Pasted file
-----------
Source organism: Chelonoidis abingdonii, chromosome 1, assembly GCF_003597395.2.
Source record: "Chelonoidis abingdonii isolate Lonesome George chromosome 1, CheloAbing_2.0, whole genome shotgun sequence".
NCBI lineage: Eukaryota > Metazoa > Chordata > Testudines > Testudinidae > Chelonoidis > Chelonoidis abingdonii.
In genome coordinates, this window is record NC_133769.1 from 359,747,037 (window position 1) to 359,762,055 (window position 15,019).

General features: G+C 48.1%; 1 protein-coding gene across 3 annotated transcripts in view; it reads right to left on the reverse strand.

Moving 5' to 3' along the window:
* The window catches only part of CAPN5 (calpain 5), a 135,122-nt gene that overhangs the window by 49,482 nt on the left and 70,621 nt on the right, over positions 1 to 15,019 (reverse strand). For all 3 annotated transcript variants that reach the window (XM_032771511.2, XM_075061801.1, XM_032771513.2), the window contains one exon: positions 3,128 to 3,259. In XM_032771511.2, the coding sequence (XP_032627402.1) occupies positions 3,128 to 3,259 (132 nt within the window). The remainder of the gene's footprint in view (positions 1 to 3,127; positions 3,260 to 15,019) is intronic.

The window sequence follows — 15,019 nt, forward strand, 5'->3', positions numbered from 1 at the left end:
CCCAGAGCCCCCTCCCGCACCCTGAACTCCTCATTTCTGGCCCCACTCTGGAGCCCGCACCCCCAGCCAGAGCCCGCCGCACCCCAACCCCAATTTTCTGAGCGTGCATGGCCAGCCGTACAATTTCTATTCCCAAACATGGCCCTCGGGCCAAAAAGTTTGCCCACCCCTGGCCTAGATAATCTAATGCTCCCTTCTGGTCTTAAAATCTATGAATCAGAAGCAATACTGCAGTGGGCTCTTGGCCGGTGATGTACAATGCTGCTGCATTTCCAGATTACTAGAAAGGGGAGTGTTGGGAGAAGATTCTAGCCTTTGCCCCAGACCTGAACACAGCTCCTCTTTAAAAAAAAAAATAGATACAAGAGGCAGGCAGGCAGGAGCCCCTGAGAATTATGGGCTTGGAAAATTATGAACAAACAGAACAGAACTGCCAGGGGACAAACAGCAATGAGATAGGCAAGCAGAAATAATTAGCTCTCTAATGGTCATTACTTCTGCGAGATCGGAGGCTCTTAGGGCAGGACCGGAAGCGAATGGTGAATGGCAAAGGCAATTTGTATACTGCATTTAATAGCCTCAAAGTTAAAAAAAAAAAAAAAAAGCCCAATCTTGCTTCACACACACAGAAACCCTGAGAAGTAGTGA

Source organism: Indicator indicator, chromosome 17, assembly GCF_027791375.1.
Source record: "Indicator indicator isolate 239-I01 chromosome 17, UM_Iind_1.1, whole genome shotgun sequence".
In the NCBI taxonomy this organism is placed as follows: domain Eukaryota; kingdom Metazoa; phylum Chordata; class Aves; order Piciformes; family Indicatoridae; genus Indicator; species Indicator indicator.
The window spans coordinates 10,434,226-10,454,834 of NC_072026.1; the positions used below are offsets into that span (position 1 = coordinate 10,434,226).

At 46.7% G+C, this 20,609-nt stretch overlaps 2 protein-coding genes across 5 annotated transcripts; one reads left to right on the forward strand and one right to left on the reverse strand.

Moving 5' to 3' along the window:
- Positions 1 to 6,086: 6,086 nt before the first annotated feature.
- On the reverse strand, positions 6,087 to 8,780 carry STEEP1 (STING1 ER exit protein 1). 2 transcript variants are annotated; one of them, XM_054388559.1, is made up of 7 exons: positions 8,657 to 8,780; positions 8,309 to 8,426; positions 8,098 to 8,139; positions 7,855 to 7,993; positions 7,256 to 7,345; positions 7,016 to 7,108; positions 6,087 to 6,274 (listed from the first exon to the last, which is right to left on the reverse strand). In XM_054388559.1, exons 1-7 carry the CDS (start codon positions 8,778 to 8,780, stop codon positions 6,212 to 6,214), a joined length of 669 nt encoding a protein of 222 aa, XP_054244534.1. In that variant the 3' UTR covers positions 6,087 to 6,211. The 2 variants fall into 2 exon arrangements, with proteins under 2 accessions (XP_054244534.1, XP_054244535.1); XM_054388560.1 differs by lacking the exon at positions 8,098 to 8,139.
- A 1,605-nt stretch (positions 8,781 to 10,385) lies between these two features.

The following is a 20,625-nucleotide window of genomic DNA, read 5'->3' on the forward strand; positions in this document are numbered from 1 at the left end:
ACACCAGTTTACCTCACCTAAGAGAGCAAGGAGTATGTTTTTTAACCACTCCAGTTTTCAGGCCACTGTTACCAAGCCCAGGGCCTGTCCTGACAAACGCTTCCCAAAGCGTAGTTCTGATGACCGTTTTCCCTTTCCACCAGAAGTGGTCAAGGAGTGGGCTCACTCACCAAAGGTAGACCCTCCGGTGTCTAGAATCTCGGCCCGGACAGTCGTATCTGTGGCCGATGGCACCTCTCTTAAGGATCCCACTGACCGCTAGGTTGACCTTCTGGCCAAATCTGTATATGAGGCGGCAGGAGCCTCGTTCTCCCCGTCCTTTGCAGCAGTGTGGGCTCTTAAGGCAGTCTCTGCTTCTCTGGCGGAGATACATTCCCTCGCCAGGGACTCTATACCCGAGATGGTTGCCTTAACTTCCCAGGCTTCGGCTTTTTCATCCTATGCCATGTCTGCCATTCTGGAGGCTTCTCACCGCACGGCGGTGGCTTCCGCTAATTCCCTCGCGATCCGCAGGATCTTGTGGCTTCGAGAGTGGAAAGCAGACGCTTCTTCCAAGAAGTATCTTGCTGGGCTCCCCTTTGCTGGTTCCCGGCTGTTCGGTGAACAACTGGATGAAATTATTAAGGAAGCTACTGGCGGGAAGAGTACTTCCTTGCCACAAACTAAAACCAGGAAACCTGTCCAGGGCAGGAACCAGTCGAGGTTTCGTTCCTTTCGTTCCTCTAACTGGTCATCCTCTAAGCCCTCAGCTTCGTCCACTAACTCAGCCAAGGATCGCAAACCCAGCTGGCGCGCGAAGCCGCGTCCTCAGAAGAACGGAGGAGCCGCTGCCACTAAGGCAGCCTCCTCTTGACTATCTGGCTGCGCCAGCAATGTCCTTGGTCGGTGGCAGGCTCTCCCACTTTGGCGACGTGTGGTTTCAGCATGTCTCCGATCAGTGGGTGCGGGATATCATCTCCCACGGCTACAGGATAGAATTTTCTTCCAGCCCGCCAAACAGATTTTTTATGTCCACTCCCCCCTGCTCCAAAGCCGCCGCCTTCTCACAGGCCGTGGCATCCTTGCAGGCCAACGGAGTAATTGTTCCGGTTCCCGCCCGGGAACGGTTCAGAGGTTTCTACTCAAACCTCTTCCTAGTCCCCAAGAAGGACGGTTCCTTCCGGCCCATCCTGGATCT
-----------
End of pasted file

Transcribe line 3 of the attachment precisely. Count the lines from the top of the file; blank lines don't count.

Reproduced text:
NCBI lineage: Eukaryota > Metazoa > Chordata > Testudines > Testudinidae > Chelonoidis > Chelonoidis abingdonii.